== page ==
Built by Turks in the XV century as a part of defense fortification, the White Tower has become a real symbol of Thessaloniki and the most recognizable architectural structure in the city.
The spacious terrace on the top of the building offers a fantastic view on the city and the mount Olympus, and on each floor inside the tower there are museum halls, which tell a long and fascinating history of Thessaloniki.
Noticeable from afar off and capturing the eyes of citizens and guests of Thessaloniki, the White Tower reaches 34 meters high and its diameter is almost 22 meters. The building is built of stone and bricks, it has a ground floor and six more attached over it.
The design of the tower is quite unusual — it consists of a cylinder located inside another one that is larger in diameter. The outer cylinder rises until the fifth floor of the tower while the inner one consists of six floors, and thanks to this fact the building has a terrace which serves as a view deck. In the inner part between the cylinders there is a spiral staircase with 92 stair steps, and in the center of each floor there is a round room that is surrounded by small rooms all around except the upper and the lower floors.
The White Tower is an integral part of the history of Thessaloniki. The building was raised in the XV century after the conquest of Thessaloniki be Ottomans. On this place there was another tower which belonged to the Byzantine defense fortifications. The tower was located on the eastern edge of the fortress wall that was built along the sea, another one was located on the western edge and one more tower was situated in the middle of the wall.
Throughout all of time of its existence, the White Tower changed several names. In the XVI century during the rule of Suleiman the Magnificent, the fortification was called “the Lion Tower”. At that period of time the newest weapons such as guns were used to protect the fort — this was said in the inscription at the entrance of the tower, which was lost in 1914. The tower with the invincible weapons was compared with fearless lion who was snorting fire, thus not only the might of the construction itself was celebrated but also the Suleiman’s power.
The XVIII century brought to the Tower the name of Kalamaria, and in the next century there appeared two names at once. The first was “The Janissaries’ Tower” because of the Janissaries garrison located within its walls, and some time later the building got the name of the Bloody Tower. The reason for that was the transformation of the tower into a prison for those who were sentenced to death. After the beginning of the liberation movement against the Ottoman rule, the rebels who were sentenced to death were executed in order for frightening the other rebels. The sentence was carried out on the terrace of the tower, as evidenced by the gunshot and the blood of the prisoners that was flowing down the tower walls and coloring them red. At the end of the XIX century Sultan Abdul Hamit II gave an order to urgently repaint the tower into a white color and never mention it as “bloody” in order the new authority wasn’t associated with tyranny and despotism. One of the prisoners, a Jewish young man called Nathan Gilledi managed to whitewash the whole building himself in exchange for his freedom. From that time, the building got the name of White Tower that is used until now.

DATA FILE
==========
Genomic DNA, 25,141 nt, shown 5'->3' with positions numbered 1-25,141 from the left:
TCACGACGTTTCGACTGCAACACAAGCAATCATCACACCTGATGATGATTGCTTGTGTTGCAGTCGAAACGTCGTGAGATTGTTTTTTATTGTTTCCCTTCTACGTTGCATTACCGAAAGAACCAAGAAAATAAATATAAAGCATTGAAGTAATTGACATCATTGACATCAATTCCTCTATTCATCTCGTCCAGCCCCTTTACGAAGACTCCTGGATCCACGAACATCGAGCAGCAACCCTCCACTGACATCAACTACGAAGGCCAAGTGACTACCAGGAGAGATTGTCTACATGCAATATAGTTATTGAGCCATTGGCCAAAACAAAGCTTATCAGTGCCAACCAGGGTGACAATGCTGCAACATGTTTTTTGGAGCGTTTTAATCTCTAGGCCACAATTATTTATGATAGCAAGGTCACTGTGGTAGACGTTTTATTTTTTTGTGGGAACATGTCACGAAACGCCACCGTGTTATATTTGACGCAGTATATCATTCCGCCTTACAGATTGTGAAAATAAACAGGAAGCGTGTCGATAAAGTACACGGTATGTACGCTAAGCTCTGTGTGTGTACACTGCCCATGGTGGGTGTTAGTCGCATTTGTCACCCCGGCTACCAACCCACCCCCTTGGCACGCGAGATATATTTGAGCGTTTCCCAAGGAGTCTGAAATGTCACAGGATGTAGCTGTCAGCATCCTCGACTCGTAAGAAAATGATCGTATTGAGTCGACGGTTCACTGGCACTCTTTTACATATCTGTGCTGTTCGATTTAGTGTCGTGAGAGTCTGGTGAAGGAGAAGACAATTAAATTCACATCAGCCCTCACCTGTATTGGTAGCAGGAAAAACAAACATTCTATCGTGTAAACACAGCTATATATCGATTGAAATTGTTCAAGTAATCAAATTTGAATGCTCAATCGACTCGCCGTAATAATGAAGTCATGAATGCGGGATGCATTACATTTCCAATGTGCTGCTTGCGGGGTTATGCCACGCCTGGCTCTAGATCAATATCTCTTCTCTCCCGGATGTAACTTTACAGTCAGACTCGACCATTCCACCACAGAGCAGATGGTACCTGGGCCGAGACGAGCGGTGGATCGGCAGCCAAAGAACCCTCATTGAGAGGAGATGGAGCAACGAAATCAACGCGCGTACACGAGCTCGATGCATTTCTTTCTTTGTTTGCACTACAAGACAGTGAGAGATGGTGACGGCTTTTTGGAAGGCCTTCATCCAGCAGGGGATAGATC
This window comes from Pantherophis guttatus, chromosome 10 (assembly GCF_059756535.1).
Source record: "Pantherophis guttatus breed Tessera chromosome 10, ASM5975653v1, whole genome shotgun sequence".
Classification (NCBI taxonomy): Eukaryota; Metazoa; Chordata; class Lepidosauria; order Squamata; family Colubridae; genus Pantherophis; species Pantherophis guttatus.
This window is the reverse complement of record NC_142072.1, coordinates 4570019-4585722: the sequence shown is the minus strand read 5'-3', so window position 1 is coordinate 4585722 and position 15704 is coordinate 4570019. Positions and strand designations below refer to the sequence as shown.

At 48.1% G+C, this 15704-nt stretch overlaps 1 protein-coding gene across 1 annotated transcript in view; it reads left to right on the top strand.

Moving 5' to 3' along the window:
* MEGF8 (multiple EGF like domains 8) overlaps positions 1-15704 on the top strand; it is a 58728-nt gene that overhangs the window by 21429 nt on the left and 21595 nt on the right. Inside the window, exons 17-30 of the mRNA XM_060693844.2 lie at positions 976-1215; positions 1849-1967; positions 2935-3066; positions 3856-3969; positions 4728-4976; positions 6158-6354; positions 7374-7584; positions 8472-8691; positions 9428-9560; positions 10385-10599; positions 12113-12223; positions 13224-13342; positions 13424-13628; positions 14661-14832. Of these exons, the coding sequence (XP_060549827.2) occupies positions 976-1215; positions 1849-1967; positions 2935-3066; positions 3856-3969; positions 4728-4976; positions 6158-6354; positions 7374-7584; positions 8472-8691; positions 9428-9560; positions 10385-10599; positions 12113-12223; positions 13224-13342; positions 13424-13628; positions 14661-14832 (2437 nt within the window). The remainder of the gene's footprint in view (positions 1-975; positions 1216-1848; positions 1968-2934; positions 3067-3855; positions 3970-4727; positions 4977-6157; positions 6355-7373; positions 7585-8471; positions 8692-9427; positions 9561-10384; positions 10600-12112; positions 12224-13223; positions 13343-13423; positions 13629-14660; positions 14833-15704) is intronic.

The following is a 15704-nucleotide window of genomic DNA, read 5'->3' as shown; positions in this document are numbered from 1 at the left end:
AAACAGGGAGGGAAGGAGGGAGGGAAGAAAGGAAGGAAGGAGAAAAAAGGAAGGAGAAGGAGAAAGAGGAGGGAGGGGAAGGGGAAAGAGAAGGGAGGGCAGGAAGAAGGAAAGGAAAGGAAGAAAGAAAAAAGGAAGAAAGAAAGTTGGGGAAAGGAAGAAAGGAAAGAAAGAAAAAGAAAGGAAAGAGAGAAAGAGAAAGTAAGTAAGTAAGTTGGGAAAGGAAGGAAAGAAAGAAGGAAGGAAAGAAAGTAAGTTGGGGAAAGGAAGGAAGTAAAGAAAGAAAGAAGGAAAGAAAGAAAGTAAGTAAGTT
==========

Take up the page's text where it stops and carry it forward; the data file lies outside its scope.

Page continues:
When in the 1912 Thessaloniki was liberated from the Ottoman rule, the Tower became a municipal property and was used as a radio beacon, meteorological laboratory of the University if Aristotle, also the artifacts found during the excavations were kept here, and the air defense was carried out in this tower, too. In 1983 the White Tower was transferred to the Ministry of culture of Greece, and since 1994 there is a museum here.
Nowadays the White Tower is not only a wonderful example of surviving greatest historical heritage but also an operating museum of Byzantine culture. Each of 7 floors is occupied by expositions dedicated to Thessaloniki:
The White Tower is located in the center of Thessaloniki and it is 10 minutes’ walk along the seafront from the Aristotle square. Not far from here there is a monument of Alexander the Great. You can get to the outstanding site whether on foot or by transport from any part of the city.
By city buses № 7, 8, 10, 11, 12, 31, 39, 58, you need to get to bus stop Stratigio (it is also called Museum of Byzantine Culture). The buses № 3, 5, 6, 33, 39, 78 stop at the City Hall bus stop. If you are going to the museum by car, keep in mind that due to its location in the city center it is not possible to park the car near the museum. The nearest parking area is on the underground level of the City Hall. Right near the museum, it is possible to park bicycles and motorcycles.
If going to visit the White Tower and the Museum of Byzantine Culture, make sure that you have not chosen one of the holidays — December 25 and 26, January 1, March 25, Easter Sunday or May 1. These days the Museum is closed for visiting. On Good Friday you can visit the Museum from 12.00 to 17.00, and on Easter Saturday it is open from 8.00 to 15.00. On the other holidays the museum is open according to the usual schedule.
In the Museum of Byzantine Culture, as well as in other state museums and archeological sites, there are days when anyone can visit the exhibition halls for free:
Those who are interested in history and wish to visit the most important museums of the city, can buy a joint ticket that gives an opportunity to visit not only the White Tower and the Museum of Byzantine culture, but also archeological monument and museum of Roman Agora, the Galerian Complex and the Archaeological museum of Thessaloniki. The full price of such ticket is €15, reduced one is €8. The ticket is valid during 3 days.